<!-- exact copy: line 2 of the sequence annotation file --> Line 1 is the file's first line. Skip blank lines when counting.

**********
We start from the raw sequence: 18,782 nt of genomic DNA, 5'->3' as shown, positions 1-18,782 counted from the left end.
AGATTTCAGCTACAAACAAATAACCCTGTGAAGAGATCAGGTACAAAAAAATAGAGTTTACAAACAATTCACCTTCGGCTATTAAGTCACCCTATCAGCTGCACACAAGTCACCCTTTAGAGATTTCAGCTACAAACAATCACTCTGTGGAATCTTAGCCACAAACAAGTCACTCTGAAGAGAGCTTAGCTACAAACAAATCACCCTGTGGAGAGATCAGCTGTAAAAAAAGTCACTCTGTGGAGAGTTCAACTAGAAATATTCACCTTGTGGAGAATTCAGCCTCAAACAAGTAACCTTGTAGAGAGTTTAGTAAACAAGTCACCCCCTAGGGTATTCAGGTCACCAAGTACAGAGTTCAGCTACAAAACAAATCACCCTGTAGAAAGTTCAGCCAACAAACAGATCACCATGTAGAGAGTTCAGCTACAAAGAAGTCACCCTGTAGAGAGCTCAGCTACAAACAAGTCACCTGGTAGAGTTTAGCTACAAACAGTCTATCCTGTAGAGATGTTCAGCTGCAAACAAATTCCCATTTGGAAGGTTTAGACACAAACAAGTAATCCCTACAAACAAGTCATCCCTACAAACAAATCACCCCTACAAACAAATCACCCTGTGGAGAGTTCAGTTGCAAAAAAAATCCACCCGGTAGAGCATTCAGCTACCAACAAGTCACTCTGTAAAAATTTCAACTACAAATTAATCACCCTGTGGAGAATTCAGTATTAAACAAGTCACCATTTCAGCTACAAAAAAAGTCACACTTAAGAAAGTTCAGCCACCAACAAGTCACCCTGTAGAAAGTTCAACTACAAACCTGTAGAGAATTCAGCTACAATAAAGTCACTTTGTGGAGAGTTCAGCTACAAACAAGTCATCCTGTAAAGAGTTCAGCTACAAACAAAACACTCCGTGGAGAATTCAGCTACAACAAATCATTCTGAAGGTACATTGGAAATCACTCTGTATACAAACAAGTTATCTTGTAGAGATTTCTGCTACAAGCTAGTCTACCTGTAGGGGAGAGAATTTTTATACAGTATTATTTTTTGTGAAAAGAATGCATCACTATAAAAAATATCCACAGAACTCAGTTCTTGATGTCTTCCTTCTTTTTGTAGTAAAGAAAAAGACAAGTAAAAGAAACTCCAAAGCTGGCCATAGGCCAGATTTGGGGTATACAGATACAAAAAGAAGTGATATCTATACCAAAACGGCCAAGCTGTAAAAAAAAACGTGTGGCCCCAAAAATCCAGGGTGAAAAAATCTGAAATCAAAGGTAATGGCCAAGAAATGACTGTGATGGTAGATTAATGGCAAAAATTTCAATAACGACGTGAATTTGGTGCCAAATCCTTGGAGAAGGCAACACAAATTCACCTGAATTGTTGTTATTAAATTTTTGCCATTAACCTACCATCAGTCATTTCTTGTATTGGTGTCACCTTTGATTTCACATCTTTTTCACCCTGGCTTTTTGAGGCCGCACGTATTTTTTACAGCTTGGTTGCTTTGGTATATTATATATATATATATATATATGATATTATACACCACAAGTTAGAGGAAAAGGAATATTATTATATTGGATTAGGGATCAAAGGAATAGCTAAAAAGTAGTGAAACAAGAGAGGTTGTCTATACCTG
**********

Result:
AGATTTCAGCTACAAACAAATAACCCTGTGAAGAGATCAGGTACAAAAAAATAGAGTTTACAAACAATTCACCTTCGGCTATTAAGTCACCCTATCAGCTGCACACAAGTCACCCTTTAGAGATTTCAGCTACAAACAATCACTCTGTGGAATCTTAGCCACAAACAAGTCACTCTGAAGAGAGCTTAGCTACAAACAAATCACCCTGTGGAGAGATCAGCTGTAAAAAAAGTCACTCTGTGGAGAGTTCAACTAGAAATATTCACCTTGTGGAGAATTCAGCCTCAAACAAGTAACCTTGTAGAGAGTTTAGTAAACAAGTCACCCCCTAGGGTATTCAGGTCACCAAGTACAGAGTTCAGCTACAAAACAAATCACCCTGTAGAAAGTTCAGCCAACAAACAGATCACCATGTAGAGAGTTCAGCTACAAAGAAGTCACCCTGTAGAGAGCTCAGCTACAAACAAGTCACCTGGTAGAGTTTAGCTACAAACAGTCTATCCTGTAGAGATGTTCAGCTGCAAACAAATTCCCATTTGGAAGGTTTAGACACAAACAAGTAATCCCTACAAACAAGTCATCCCTACAAACAAATCACCCCTACAAACAAATCACCCTGTGGAGAGTTCAGTTGCAAAAAAAATCCACCCGGTAGAGCATTCAGCTACCAACAAGTCACTCTGTAAAAATTTCAACTACAAATTAATCACCCTGTGGAGAATTCAGTATTAAACAAGTCACCATTTCAGCTACAAAAAAAGTCACACTTAAGAAAGTTCAGCCACCAACAAGTCACCCTGTAGAAAGTTCAACTACAAACCTGTAGAGAATTCAGCTACAATAAAGTCACTTTGTGGAGAGTTCAGCTACAAACAAGTCATCCTGTAAAGAGTTCAGCTACAAACAAAACACTCCGTGGAGAATTCAGCTACAACAAATCATTCTGAAGGTACATTGGAAATCACTCTGTATACAAACAAGTTATCTTGTAGAGATTTCTGCTACAAGCTAGTCTACCTGTAGGGGAGAGAATTTTTATACAGTATTATTTTTTGTGAAAAGAATGCATCACTATAAAAAATATCCACAGAACTCAGTTCTTGATGTCTTCCTTCTTTTTGTAGTAAAGAAAAAGACAAGTAAAAGAAACTCCAAAGCTGGCCATAGGCCAGATTTGGGGTATACAGATACAAAAAGAAGTGATATCTATACCAAAACGGCCAAGCTGTAAAAAAAAACGTGTGGCCCCAAAAATCCAGGGTGAAAAAATCTGAAATCAAAGGTAATGGCCAAGAAATGACTGTGATGGTAGATTAATGGCAAAAATTTCAATAACGACGTGAATTTGGTGCCAAATCCTTGGAGAAGGCAACACAAATTCACCTGAATTGTTGTTATTAAATTTTTGCCATTAACCTACCATCAGTCATTTCTTGTATTGGTGTCACCTTTGATTTCACATCTTTTTCACCCTGGCTTTTTGAGGCCGCACGTATTTTTTACAGCTTGGTTGCTTTGGTATATTATATATATATATATATATATGATATTATACACCACAAGTTAGAGGAAAAGGAATATTATTATATTGGATTAGGGATCAAAGGAATAGCTAAAAAGTAGTGAAACAAGAGAGGTTGTCTATACCTG